The next chapter summaries from An Exposition of Deuteronomy 33 by William Parkinson are:
Sermon 7: “The Blessing of Reuben,” p. 217-237;
Sermon 8: “The Blessing of Judah,” p. 238-266;
Sermon 9: “The Blessing of Levi. His Urim and Thummim,” p. 267-286.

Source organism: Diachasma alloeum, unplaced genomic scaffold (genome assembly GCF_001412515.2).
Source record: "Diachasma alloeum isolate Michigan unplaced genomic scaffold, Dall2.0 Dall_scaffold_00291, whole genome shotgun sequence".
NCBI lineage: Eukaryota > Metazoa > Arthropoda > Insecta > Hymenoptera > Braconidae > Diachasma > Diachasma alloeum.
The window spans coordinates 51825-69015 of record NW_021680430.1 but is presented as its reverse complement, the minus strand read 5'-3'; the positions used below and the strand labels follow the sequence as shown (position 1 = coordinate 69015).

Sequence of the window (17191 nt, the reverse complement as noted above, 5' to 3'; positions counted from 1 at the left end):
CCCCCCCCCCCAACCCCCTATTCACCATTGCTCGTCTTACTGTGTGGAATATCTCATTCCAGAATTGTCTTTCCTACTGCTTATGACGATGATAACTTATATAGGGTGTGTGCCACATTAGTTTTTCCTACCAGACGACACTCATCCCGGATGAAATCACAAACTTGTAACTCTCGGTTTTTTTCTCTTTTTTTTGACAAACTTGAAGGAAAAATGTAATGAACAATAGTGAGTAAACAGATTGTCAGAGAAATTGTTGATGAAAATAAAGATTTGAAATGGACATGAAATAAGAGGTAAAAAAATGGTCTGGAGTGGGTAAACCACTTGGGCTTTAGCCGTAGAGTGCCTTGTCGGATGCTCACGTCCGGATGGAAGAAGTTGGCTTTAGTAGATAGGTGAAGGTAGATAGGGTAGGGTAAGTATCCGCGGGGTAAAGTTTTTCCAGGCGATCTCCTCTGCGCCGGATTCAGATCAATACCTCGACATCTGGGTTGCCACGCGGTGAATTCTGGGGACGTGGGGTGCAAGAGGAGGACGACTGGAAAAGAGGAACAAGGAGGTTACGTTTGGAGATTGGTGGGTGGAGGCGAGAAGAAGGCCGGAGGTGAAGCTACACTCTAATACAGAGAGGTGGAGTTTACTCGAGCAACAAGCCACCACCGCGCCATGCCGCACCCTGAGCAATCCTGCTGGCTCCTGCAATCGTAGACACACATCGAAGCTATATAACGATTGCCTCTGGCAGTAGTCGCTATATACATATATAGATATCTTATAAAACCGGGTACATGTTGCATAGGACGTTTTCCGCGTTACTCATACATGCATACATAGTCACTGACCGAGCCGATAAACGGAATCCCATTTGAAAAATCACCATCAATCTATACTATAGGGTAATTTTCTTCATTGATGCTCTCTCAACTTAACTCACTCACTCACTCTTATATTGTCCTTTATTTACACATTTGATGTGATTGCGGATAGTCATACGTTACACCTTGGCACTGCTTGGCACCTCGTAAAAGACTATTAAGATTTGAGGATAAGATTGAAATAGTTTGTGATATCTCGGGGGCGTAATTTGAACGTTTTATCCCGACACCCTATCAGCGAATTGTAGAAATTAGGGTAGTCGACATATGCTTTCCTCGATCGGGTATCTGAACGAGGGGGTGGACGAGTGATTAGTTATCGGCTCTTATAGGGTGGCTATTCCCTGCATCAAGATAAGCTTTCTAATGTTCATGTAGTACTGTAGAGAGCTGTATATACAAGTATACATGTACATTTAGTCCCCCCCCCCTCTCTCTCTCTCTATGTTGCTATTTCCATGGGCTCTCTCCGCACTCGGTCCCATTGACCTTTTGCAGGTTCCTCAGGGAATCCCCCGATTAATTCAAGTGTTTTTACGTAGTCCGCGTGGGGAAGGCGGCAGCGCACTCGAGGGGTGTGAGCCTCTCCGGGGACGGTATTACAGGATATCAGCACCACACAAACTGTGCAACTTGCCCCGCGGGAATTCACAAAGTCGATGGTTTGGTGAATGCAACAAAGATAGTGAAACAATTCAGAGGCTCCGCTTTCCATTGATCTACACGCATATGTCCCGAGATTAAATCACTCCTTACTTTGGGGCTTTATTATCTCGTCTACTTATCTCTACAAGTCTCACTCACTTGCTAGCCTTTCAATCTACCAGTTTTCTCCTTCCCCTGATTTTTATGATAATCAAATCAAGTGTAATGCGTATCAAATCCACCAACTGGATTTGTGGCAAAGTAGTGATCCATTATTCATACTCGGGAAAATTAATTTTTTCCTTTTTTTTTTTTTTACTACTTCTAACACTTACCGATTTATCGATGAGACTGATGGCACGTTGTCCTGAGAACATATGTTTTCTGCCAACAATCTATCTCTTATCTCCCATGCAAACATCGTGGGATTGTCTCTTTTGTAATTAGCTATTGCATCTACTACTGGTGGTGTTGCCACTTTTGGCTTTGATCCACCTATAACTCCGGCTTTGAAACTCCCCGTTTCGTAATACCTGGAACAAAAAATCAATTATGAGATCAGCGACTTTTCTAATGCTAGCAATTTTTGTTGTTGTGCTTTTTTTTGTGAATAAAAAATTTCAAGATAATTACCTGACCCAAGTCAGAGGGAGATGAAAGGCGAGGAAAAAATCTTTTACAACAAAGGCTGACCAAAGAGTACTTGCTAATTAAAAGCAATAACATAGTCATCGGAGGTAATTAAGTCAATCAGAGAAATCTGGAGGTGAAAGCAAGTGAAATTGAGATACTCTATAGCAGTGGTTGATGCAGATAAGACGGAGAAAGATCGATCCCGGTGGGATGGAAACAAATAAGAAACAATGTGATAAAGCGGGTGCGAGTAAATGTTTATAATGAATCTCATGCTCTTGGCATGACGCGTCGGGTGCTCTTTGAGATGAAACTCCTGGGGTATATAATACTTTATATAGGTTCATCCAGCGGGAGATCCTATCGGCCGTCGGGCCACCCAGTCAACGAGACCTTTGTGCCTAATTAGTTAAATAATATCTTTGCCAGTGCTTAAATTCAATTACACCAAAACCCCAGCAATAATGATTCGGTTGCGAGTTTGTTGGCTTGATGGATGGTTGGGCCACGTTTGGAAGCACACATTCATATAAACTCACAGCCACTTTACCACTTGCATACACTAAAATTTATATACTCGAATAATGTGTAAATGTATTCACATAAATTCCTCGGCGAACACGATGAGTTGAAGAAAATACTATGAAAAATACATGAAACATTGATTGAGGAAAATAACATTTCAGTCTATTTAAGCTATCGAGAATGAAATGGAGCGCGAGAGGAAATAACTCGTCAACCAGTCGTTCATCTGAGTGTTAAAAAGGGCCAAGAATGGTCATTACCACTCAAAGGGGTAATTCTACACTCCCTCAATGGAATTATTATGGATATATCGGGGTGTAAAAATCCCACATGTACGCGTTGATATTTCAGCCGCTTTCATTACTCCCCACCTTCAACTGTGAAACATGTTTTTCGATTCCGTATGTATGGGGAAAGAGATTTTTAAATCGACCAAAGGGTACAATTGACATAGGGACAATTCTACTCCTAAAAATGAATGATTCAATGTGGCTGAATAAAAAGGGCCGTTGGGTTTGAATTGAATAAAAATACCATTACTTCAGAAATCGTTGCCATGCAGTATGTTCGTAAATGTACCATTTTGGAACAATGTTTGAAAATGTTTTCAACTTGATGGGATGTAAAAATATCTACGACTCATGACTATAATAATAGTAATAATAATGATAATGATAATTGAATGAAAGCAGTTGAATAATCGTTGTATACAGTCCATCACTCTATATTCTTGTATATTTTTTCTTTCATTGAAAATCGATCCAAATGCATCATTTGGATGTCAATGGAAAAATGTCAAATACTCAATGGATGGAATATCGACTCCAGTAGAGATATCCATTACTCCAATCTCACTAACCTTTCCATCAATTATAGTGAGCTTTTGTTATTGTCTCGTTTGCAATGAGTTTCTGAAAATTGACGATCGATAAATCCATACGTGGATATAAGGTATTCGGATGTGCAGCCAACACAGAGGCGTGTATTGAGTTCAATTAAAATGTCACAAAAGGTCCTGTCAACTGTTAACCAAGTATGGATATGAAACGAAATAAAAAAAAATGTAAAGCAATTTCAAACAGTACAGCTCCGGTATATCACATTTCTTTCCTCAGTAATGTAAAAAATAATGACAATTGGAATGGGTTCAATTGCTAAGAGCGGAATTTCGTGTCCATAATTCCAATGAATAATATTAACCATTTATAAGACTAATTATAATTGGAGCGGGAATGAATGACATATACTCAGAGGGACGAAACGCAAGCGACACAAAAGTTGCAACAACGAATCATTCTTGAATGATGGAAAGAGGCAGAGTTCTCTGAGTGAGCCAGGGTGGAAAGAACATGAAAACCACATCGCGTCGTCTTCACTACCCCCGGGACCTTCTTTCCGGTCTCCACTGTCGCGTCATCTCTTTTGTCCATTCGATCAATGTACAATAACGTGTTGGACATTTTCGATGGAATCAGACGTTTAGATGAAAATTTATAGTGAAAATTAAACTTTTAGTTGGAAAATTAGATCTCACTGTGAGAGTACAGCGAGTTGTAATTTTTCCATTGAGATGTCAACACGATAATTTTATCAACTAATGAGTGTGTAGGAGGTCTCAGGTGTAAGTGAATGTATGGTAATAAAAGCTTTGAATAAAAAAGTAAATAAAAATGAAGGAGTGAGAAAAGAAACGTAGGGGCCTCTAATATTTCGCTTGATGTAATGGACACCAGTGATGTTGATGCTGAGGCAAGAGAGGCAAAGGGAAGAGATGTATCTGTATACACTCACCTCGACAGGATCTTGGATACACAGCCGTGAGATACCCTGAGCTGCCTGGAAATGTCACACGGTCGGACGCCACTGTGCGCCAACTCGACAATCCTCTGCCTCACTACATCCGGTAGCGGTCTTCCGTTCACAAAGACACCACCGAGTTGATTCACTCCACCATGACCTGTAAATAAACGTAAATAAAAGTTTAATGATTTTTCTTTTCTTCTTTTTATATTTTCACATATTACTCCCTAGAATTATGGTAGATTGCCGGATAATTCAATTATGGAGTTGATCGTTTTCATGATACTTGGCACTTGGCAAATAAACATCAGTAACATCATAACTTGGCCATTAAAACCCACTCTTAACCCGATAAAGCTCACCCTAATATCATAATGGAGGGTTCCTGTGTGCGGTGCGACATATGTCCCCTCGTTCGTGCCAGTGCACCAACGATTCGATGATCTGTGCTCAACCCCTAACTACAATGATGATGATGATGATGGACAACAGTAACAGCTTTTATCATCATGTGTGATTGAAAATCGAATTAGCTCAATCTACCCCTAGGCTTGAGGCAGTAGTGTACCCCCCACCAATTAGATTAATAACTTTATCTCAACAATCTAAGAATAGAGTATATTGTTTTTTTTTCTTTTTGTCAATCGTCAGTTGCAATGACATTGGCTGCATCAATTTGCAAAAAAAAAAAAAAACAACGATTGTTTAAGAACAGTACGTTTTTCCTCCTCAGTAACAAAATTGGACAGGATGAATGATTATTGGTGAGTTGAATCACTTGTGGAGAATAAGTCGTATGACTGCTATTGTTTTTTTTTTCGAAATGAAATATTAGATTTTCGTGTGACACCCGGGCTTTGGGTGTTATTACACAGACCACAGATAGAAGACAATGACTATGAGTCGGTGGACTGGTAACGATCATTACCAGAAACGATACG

Having now covered the preliminary portion of the text in verses 1-5, Parkinson begins to expound in sermon 7 the blessings given by Moses to each of the tribes of Israel. We are introduced to the first of these in verse 6, “Let Reuben live, and not die; and let not his men be few.” This blessing of Moses might seem unusual were it not for the fact, as Parkinson reminds us, that “This tribe would be among the most exposed, in the wars to be engaged in for the conquest of Canaan.” And he adds, “Moses, too, might be moved by the Spirit, to predict these blessings by asking them of God, that the tribes should thereby perceive the deep interest which he took in their welfare; of which his praying for them was the strongest proof; as also to remind them, that the blessings he predicted were not in his gift, but in the gift of God, and that, to Him therefore, in faith and prayer, they should be looking for them.” In verse 7 we read of the blessing on the tribe of Judah. “That Judah was eminently a type of Christ, will appear in every part of this prophecy,” writes Parkinson, who proceeds to show the various ways in which this is true. Verses 8-11 covers the blessing of Levi and his Urim and Thummim. “The tribe of Levi,” Parkinson tells us, “like that of Judah, made a very conspicuous figure among the thousands of Israel. From Judah proceeded their kings; from Levi, their priests.” Nearly this entire chapter, from pages 268-286, is an investigation into what the Urim and Thummim consisted of, what was “the true idea of them,” and what became of them. For those seeking clarity on these mysterious objects of the Old Testament, Parkinson provides one of the most detailed and satisfying treatments on the subject that we have yet seen.